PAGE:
Maureen O’Hara: The Queen of Technicolor
By Daisy Carrington, Contributor
April / May 2005
84, still fiery and wearing red, Maureen O’Hara stood before 700 guests at the Irish Film and Television Awards in Dublin last September as she accepted the Lifetime Achievement Award. Coupled with the publication of her autobiography ‘Tis Herself, Ms. O’Hara has had a good year. These remarkable achievements only make up a handful of what the screen beauty has accomplished in her long life, and are only a partial justification for Irish America to choose her as Irish American of the Year.
O’Hara, born FitzSimons, started acting at the precocious age of 6. The Dublin of O’Hara’s youth didn’t typically encourage their own to pursue the arts, but the FitzSimonses were different in this respect. Maureen’s father was a football player and her mother was an operatic contralto. Maureen’s remaining five siblings also pursued theatrical careers. Her brother, Charles FitzSimons, for instance, became executive director of the Producers Guild, and was responsible for the original Batman television series. At 14, Maureen joined the Abbey Players, where she was discovered by actor Charles Laughton, who took her to London and changed her name to O’Hara. It was there that she made her first movie, Jamaica Inn, with director Alfred Hitchcock, whom she classifies as a “charming, kind, gracious, wonderful man.”
O’Hara was revered for brawn, brains, and beauty. She was dubbed the “Queen of Technicolor” due to her shimmering red hair and hazel-green eyes, but she wanted to be more than just another pretty face.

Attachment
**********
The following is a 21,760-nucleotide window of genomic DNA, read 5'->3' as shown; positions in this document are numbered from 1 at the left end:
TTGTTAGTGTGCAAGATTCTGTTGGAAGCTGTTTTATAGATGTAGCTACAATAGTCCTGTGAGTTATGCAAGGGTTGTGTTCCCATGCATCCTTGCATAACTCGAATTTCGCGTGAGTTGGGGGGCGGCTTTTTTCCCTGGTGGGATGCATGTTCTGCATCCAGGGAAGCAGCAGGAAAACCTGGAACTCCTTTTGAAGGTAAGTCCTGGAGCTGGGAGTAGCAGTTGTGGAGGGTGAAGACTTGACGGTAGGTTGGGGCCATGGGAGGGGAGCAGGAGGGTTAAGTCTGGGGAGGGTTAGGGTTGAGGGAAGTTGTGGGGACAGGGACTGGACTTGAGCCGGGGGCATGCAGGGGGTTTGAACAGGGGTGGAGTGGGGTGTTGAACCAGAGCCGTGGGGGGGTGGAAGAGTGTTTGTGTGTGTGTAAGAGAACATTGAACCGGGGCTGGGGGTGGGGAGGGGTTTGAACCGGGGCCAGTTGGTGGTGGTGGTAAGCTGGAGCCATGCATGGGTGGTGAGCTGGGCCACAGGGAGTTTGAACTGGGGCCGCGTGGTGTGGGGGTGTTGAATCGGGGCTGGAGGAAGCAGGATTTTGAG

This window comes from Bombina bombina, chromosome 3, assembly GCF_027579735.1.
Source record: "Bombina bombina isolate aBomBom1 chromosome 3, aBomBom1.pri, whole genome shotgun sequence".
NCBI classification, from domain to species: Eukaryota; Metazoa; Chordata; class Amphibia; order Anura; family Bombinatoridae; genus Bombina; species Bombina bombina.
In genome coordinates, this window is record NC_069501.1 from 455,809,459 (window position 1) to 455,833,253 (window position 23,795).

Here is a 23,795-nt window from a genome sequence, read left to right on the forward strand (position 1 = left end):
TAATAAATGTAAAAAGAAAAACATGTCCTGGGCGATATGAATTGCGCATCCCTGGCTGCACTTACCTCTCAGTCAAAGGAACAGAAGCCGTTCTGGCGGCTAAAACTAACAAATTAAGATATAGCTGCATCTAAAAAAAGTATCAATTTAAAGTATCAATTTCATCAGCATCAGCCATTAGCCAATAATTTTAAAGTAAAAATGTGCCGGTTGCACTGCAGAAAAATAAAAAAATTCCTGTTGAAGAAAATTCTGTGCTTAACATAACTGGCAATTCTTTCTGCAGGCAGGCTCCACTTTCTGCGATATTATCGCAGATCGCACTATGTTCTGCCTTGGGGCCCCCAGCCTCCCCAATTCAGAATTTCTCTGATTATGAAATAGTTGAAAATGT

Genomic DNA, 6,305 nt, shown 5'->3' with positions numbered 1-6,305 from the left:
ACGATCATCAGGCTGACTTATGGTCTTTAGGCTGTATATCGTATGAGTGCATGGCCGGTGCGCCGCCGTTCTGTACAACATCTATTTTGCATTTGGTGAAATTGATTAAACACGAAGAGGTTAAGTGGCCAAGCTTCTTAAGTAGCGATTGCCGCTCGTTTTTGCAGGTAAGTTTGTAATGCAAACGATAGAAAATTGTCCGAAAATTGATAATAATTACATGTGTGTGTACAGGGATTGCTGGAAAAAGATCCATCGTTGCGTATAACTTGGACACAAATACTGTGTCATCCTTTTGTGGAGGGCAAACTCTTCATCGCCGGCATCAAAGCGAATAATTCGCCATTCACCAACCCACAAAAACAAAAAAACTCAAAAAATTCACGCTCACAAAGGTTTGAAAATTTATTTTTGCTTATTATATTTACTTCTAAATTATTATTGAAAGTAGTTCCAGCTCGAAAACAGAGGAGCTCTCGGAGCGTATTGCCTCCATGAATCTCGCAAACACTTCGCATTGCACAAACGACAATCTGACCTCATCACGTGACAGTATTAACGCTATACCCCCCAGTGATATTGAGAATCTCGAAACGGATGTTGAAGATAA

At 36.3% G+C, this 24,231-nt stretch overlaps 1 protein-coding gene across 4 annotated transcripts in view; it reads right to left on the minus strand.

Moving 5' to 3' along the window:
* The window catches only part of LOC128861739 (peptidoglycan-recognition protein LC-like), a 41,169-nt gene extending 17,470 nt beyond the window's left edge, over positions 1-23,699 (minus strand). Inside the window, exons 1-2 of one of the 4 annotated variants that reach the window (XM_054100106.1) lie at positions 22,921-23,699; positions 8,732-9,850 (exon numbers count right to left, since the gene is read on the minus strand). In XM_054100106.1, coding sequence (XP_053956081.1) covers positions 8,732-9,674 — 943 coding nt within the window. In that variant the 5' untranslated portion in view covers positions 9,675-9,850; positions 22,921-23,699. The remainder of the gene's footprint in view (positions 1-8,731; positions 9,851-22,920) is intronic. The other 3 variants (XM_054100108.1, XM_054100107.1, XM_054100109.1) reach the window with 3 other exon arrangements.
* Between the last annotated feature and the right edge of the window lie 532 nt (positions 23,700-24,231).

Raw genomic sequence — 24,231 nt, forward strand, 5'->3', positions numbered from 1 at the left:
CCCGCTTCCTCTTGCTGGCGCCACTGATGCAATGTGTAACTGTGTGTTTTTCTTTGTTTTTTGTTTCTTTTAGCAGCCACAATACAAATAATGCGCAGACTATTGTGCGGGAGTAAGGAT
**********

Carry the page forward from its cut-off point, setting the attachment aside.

“Hollywood would never allow my talent to triumph over my face,” she complained. In what was then a male-dominated industry, O’Hara withstood the advances and abuse of some of the most powerful men in Hollywood, including director John Ford. “We were the property of the studio, and we had to do what they told us to do,” she confessed of what it meant to work in entertainment in the ’40s and ’50s.
Ultimately, she was able to prove herself as an actress of considerable talent. On-screen, she was the one actress who could stand up to the machismo of Hollywood’s leading cowboys, most notably John Wayne. Off-stage, she could match wits with the likes of Errol Flynn and Rex Harrison.
More amazing than O’Hara’s ability to stand tall in such a world is her nonchalance about what it involved.
When asked if it was difficult to exist in an industry she classified as “absurdly masculine,” she responded, “I was accepted as a guy.” O’Hara’s strength was constantly tested. During the making of The Quiet Man, she ruptured a disc and had to have surgery. Even so, she was not to be dissuaded from performing her own stunts. “The only stunt I never did was ride,” she confessed.
But the brassy broad, who John Wayne dubbed “the greatest guy I ever knew,” didn’t limit her feistiness to her studio roles. In 1957, she filed a defamation suit against the tabloid Confidential for its libelous claim that she was seen getting frisky in a back seat of a theater.
The event marked the first time an actor won a suit against the tabloids. She set another precedent when she took out American citizenship but refused to cite British as her former allegiance because she was a citizen of Ireland. Her stand changed the naturalization process, and other Irish natives were soon able to identify themselves as such.
O’Hara also survived an abusive marriage with her second husband, Will Price, whom she eventually divorced. After Price, Maureen met and married aviation pioneer Charlie Blair, who flew the first land plane with passengers and mail non-stop from the United States to Shannon. During their marriage, Blair died in a plane crash. Maureen took over his company, Antilles Airboats, after being elected CEO and president, making her the first woman president of a scheduled airline in the United States. Maureen later sold the airline with permission of the shareholders. ♦